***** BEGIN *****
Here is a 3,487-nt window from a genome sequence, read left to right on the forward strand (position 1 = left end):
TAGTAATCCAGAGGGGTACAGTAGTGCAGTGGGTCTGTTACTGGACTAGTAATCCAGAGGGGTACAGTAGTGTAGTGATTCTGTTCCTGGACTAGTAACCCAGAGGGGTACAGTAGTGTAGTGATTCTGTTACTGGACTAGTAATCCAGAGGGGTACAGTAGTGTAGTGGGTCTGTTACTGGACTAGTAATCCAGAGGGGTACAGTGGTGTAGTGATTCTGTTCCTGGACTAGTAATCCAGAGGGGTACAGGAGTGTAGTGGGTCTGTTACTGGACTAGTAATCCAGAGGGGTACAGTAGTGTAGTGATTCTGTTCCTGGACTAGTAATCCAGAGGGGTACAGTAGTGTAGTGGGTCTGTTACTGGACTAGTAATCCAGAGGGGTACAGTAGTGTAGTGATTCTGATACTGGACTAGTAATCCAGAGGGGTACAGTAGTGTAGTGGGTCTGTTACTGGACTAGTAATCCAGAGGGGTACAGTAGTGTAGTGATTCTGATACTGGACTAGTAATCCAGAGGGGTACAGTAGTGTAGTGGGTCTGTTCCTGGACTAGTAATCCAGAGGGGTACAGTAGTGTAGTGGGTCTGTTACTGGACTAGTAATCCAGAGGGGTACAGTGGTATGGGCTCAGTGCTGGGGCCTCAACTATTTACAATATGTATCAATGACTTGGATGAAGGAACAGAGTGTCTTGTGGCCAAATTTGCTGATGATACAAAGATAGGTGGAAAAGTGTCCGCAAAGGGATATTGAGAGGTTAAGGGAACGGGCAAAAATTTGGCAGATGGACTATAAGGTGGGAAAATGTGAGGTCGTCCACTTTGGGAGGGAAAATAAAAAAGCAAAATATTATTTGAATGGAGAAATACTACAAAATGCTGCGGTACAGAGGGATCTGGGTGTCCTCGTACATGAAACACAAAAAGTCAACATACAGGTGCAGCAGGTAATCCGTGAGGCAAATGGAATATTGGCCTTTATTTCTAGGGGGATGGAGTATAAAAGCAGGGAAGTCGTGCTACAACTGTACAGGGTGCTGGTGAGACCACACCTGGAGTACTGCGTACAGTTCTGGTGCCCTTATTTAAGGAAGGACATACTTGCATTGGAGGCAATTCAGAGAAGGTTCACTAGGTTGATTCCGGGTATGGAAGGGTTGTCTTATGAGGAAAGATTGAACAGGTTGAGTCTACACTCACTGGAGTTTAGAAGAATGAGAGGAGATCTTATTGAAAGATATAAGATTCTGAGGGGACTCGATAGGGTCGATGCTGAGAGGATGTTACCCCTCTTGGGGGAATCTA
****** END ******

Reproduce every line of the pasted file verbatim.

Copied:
Here is a 3,487-nt window from a genome sequence, read left to right on the forward strand (position 1 = left end):
TAGTAATCCAGAGGGGTACAGTAGTGCAGTGGGTCTGTTACTGGACTAGTAATCCAGAGGGGTACAGTAGTGTAGTGATTCTGTTCCTGGACTAGTAACCCAGAGGGGTACAGTAGTGTAGTGATTCTGTTACTGGACTAGTAATCCAGAGGGGTACAGTAGTGTAGTGGGTCTGTTACTGGACTAGTAATCCAGAGGGGTACAGTGGTGTAGTGATTCTGTTCCTGGACTAGTAATCCAGAGGGGTACAGGAGTGTAGTGGGTCTGTTACTGGACTAGTAATCCAGAGGGGTACAGTAGTGTAGTGATTCTGTTCCTGGACTAGTAATCCAGAGGGGTACAGTAGTGTAGTGGGTCTGTTACTGGACTAGTAATCCAGAGGGGTACAGTAGTGTAGTGATTCTGATACTGGACTAGTAATCCAGAGGGGTACAGTAGTGTAGTGGGTCTGTTACTGGACTAGTAATCCAGAGGGGTACAGTAGTGTAGTGATTCTGATACTGGACTAGTAATCCAGAGGGGTACAGTAGTGTAGTGGGTCTGTTCCTGGACTAGTAATCCAGAGGGGTACAGTAGTGTAGTGGGTCTGTTACTGGACTAGTAATCCAGAGGGGTACAGTGGTATGGGCTCAGTGCTGGGGCCTCAACTATTTACAATATGTATCAATGACTTGGATGAAGGAACAGAGTGTCTTGTGGCCAAATTTGCTGATGATACAAAGATAGGTGGAAAAGTGTCCGCAAAGGGATATTGAGAGGTTAAGGGAACGGGCAAAAATTTGGCAGATGGACTATAAGGTGGGAAAATGTGAGGTCGTCCACTTTGGGAGGGAAAATAAAAAAGCAAAATATTATTTGAATGGAGAAATACTACAAAATGCTGCGGTACAGAGGGATCTGGGTGTCCTCGTACATGAAACACAAAAAGTCAACATACAGGTGCAGCAGGTAATCCGTGAGGCAAATGGAATATTGGCCTTTATTTCTAGGGGGATGGAGTATAAAAGCAGGGAAGTCGTGCTACAACTGTACAGGGTGCTGGTGAGACCACACCTGGAGTACTGCGTACAGTTCTGGTGCCCTTATTTAAGGAAGGACATACTTGCATTGGAGGCAATTCAGAGAAGGTTCACTAGGTTGATTCCGGGTATGGAAGGGTTGTCTTATGAGGAAAGATTGAACAGGTTGAGTCTACACTCACTGGAGTTTAGAAGAATGAGAGGAGATCTTATTGAAAGATATAAGATTCTGAGGGGACTCGATAGGGTCGATGCTGAGAGGATGTTACCCCTCTTGGGGGAATCTA